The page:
Frittata works anytime

If you want to make an omelette that serves a group of people, forget the fold and make a frittata or tortilla, two European-style egg dishes cooked deliciously round.

According to the Dictionary of Italian Food and Drink, the Italian word frittata, pronounced free-TAH-tah, is derived from the Latin frigere, which means “to fry.”

In a frittata, what’s being fried is a mixture of beaten eggs accented with one or more complementary ingredients, such as cheese, vegetables and mushrooms. A typical omelette sees toppings set on two to three beaten eggs, then cooked until almost set. The omelette is then folded, sealing the toppings inside and creating a half-moon shape. Frittatas, on the other hand, are not folded, and the complementary ingredients are often mixed in with the eggs, with some colourful ingredients to decorate the top, as was done in today’s recipe.

An omelette cooks relatively quickly, usually serves one and is set directly on the serving plate. A frittata, on the other hand, is cut into slices before plating and yields multiple servings. Because of that, a frittata requires more eggs and a longer cooking time.

There are three ways to cook a frittata: One is to get the under-side and middle of the eggs cooked before carefully flipping the frittata over and cooking the other side. In Mario Batali’s book Molto Italiano, he does that by setting a plate over the pan, and then carefully inverting the plate and pan, releasing the frittata on to the plate. He then slides the frittata back into the skillet and cooks the other side. That technique is fussy, and other books, such as the impressive tome The Foods of Italy, don’t require you to flip the frittata. Instead, once the eggs are almost cooked but still a little wet on top, the pan is set in the oven and the top of the frittata is broiled until golden and cooked through.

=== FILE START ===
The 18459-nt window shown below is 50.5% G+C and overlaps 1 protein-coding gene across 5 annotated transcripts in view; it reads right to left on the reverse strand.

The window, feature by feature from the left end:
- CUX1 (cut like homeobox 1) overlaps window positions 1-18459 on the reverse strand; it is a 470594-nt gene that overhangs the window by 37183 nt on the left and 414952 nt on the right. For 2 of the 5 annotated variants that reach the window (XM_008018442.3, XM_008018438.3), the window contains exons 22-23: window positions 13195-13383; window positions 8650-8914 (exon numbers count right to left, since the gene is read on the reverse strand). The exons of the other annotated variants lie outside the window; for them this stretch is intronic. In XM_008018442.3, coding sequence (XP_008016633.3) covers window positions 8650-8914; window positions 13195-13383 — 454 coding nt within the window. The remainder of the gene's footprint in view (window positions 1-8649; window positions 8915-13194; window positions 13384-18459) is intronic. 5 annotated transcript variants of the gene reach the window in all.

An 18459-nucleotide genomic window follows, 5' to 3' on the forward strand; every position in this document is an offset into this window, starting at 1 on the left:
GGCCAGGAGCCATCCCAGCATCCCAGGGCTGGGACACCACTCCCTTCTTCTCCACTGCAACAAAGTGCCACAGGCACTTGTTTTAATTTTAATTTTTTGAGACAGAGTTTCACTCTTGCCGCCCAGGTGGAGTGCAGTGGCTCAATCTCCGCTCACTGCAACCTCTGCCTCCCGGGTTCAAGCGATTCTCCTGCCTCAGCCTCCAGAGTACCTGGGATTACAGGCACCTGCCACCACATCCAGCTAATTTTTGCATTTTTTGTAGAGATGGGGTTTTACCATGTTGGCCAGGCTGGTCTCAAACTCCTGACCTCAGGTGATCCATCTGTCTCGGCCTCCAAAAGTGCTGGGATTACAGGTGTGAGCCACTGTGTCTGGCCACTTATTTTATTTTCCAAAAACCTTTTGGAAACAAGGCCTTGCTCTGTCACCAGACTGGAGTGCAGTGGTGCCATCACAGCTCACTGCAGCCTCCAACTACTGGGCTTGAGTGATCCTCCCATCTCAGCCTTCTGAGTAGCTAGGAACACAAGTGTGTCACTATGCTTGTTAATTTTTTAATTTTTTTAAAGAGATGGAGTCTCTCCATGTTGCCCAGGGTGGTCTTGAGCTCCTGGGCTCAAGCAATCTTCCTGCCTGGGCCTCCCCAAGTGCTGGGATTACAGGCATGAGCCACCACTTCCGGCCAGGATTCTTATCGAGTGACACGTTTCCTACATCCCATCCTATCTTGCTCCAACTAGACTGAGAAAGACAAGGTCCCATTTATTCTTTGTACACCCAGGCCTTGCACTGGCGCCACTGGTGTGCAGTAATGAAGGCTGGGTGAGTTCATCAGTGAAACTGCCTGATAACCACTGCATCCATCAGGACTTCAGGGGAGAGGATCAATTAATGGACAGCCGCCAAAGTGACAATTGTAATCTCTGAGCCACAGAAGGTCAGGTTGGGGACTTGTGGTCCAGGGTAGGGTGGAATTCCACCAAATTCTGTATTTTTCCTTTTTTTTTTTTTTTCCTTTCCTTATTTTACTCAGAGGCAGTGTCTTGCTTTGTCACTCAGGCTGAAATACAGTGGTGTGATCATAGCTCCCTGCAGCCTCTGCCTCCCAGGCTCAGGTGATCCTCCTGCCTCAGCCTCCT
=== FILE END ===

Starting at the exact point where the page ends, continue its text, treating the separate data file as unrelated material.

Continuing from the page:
In other books, instead of broiling, the frittata, once about three quarters cooked, is baked in the oven a few minutes to finish the cooking.

A Spanish tortilla is definitely not a Mexican tortilla (a thin flatbread used to make such things as burritos, quesadillas and other creations). Instead, it is similar to a frittata in that it is made with eggs, is omelette-like and is cooked in a round shape, but there are more complementary ingredients compared to the eggs.

There are numerous varieties of tortilla in Spain, but the most common is tortilla de patatas (tortilla with potatoes). Beaten eggs are heartily mixed with a generous amount of sliced or cubed potatoes and onion, then slowly cooked in a lot of olive oil until tender, but not browned. Other ingredients are sometimes added to this style of tortilla, such as the chorizo sausage and bell pepper used in today’s recipe. I found recipes for tortilla that were cooked in similar ways to frittatas, completely on the stovetop, on the stovetop and then broiled, or on the stovetop and then baked.

Frittata and tortilla can be served warm or at room temperature, for breakfast, brunch, lunch or even dinner, accompanied by a salad, bread and wine. Tortilla can also be enjoyed cold, served as a tapa or packed for a picnic.

font: http://www.timescolonist.com/eric-akis-frittata-works-anytime-1.102679